(SOLVED) Whining Noise From Speakers When Accelerating

Norvan Martin
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As a car enthusiast or traveler, nothing ruins an enjoyable road trip like hearing distracting, whining noises from speakers when hitting the gas pedal. Unfortunately, this problem is all too familiar among drivers everywhere and often stems from electrical interference or ground loop issues.

By following some troubleshooting steps and employing effective solutions, you can find ways to eliminate this noise while enjoying high-quality sound while accelerating. In this article, we’ll identify common sources of whining from speakers when accelerating and offer advice for quickly solving them.

The whining noise from the speakers when accelerating can be caused by several factors, including:

1. Improper Grounding

Issue: Speaker noise during acceleration is often the result of improper grounding in the audio system. Remember, amplifiers need a solid ground connection to function properly.

Otherwise, voltage differences between different components of the system may introduce unwanted noise into the audio signal that will cause a whistling noise when driving faster. Sometimes this can result in loud accelerating sounds coming from the speakers.

Fix: A common cause of speaker noises is an improper ground connection. First of all, ensure that your amplifier is grounded. If grounded, a solid connection is critical to maintaining optimal electrical system functioning; otherwise, unwanted sounds might make their way to your speakers as an annoying disturbance.

Amplifier grounding

Proper grounding requires drilling a grounding point onto bare metal on the car’s chassis. You can also use a factory grounding point. In either case, you need to ensure that the bolt is directly connected to the metal chassis and that it does not have any dirt, paint, rust, or other residues on it. Next, connect your ground wire terminal to your bolt in the new grounding point and tighten the ground wire using a star or lock washer and nut.

Check the ground wire regularly for looseness or corrosion to make sure it’s secure; in extreme cases replacing damaged wire may be required to restore reliability.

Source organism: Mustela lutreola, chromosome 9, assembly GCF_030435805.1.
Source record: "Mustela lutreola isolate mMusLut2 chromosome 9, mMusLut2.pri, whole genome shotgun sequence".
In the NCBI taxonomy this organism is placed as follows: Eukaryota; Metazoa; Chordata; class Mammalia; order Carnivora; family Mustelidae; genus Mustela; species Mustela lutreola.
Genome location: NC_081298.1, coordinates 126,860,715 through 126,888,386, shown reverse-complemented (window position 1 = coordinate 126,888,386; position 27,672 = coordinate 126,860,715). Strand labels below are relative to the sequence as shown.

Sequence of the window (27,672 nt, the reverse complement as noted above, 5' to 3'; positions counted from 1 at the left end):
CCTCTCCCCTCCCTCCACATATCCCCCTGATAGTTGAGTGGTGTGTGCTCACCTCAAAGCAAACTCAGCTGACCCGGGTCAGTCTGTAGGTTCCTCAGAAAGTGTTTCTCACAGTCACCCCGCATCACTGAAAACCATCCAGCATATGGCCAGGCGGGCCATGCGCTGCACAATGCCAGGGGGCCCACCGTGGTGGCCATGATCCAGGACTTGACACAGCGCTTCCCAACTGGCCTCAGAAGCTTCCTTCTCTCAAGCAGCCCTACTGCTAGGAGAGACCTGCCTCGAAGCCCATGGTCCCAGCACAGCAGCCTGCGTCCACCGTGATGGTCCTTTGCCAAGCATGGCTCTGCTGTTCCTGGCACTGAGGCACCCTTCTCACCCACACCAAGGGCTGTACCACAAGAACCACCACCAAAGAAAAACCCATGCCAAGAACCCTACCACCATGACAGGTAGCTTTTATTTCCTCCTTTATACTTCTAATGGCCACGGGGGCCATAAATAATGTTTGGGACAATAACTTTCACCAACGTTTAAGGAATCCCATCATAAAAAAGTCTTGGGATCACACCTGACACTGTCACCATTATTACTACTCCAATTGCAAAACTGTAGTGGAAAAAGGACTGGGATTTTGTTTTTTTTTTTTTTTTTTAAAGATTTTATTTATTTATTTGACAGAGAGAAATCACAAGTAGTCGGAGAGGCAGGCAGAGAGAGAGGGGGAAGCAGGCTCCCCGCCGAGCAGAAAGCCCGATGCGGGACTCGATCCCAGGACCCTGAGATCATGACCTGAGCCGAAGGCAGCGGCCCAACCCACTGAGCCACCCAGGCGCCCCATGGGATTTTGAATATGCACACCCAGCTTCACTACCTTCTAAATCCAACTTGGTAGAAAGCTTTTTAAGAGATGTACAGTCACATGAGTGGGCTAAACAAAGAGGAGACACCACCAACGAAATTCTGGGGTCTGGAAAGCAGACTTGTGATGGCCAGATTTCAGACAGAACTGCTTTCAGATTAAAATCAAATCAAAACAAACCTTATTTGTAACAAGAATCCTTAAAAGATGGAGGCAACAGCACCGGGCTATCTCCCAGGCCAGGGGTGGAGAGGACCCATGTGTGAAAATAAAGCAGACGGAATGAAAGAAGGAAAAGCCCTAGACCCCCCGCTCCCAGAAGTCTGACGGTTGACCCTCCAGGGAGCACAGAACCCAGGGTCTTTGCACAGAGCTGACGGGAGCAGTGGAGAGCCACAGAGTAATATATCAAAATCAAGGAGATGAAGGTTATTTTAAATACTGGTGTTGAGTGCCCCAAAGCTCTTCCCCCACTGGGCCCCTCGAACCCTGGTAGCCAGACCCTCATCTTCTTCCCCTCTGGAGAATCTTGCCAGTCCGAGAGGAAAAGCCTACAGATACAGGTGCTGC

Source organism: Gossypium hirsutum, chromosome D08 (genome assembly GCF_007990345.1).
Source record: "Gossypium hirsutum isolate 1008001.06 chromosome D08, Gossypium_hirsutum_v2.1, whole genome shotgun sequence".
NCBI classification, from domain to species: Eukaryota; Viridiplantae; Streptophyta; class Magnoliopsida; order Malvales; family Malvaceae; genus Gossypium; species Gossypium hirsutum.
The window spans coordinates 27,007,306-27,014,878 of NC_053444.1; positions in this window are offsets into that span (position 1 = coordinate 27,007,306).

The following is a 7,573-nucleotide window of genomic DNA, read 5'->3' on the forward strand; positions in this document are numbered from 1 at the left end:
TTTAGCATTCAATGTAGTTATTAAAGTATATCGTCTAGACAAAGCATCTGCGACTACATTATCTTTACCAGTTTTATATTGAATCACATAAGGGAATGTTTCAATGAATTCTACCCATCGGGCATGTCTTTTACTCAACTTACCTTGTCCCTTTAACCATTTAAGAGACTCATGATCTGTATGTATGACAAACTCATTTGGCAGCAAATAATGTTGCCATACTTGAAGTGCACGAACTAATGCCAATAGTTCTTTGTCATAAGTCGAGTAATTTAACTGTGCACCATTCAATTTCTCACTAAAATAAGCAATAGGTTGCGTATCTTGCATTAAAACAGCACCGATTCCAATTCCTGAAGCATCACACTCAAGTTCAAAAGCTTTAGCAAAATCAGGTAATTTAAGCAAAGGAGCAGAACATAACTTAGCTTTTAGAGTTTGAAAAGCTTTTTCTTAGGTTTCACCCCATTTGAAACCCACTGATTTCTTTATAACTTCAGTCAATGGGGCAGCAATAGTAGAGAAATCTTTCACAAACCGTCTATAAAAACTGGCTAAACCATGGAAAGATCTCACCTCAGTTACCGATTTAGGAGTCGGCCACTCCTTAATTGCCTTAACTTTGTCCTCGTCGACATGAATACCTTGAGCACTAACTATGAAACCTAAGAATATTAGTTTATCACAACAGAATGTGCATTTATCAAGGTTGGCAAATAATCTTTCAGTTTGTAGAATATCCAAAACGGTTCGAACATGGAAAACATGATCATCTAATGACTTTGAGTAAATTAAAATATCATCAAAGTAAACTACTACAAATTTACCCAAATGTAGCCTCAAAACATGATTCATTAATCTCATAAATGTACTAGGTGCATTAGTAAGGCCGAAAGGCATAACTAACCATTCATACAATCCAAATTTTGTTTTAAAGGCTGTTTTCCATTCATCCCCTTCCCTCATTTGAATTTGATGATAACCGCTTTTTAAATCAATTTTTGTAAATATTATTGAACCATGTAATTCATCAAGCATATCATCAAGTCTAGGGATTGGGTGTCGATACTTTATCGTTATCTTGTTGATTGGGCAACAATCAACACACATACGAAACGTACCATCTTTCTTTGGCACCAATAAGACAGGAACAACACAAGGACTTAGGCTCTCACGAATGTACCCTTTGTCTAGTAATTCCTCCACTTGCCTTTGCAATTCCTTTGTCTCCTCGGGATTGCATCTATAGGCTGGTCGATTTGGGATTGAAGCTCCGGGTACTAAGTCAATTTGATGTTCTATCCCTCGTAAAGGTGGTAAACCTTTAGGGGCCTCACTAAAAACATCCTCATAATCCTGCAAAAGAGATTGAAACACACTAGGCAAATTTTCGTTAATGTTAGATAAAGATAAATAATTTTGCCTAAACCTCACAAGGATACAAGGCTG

2. Power Supply Issues

Issue: Remember, draw power from the vehicle’s electrical system. An inadequate audio power source could also contribute to whistling and whining sounds during acceleration.

An insufficient supply could force components of it to operate less efficiently or interfere with audio signals causing speakers to produce whistling sounds as the car speeds up, increasing demand for power consumption. 

This noise from the power supply can be picked up by the amplifier and subsequently amplified.

This of course leads to loud whining sounds when acceleration takes place and power demands spike significantly. When this interference takes place during acceleration, it causes significant demands which results in noise-making interference which creates whining sounds during acceleration.

Fix: One approach could be using a ground loop isolator to isolate multiple grounding points that create interference; when placed between the audio source and the amplifier this device helps block out unwanted interference noise while reducing power consumption.

Car amplifier power supply

In addition, as a matter of best practice, your amplifier should have its dedicated power line directly connected to the battery. Try to avoid tapping into existing power sources as this will increase the likelihood of interference.

3. Radio Frequency Interference

Issue: Radio Frequency Interference, more commonly referred to as RFI, can cause loud whining noise from speakers when accelerating. RFI is an electromagnetic interference phenomenon that affects electronic devices – including car audio systems.

Interference is often due to electronic devices such as mobile phones, radio transmitters, and others. If an audio system is improperly shielded against RFI, it could disrupt its signal leading to annoying whining noise when playing back audio tracks.

Fix: RFI can be reduced by proper shielding and filtering. The easiest way to do this is by installing a noise filter.

A noise filter works to eliminate noise by placing itself between the source and the amplifier to block out frequencies that cause unwanted sounds in an audio system and eliminate them before they become noticeable to listeners.

4. Malfunctioning Amplifier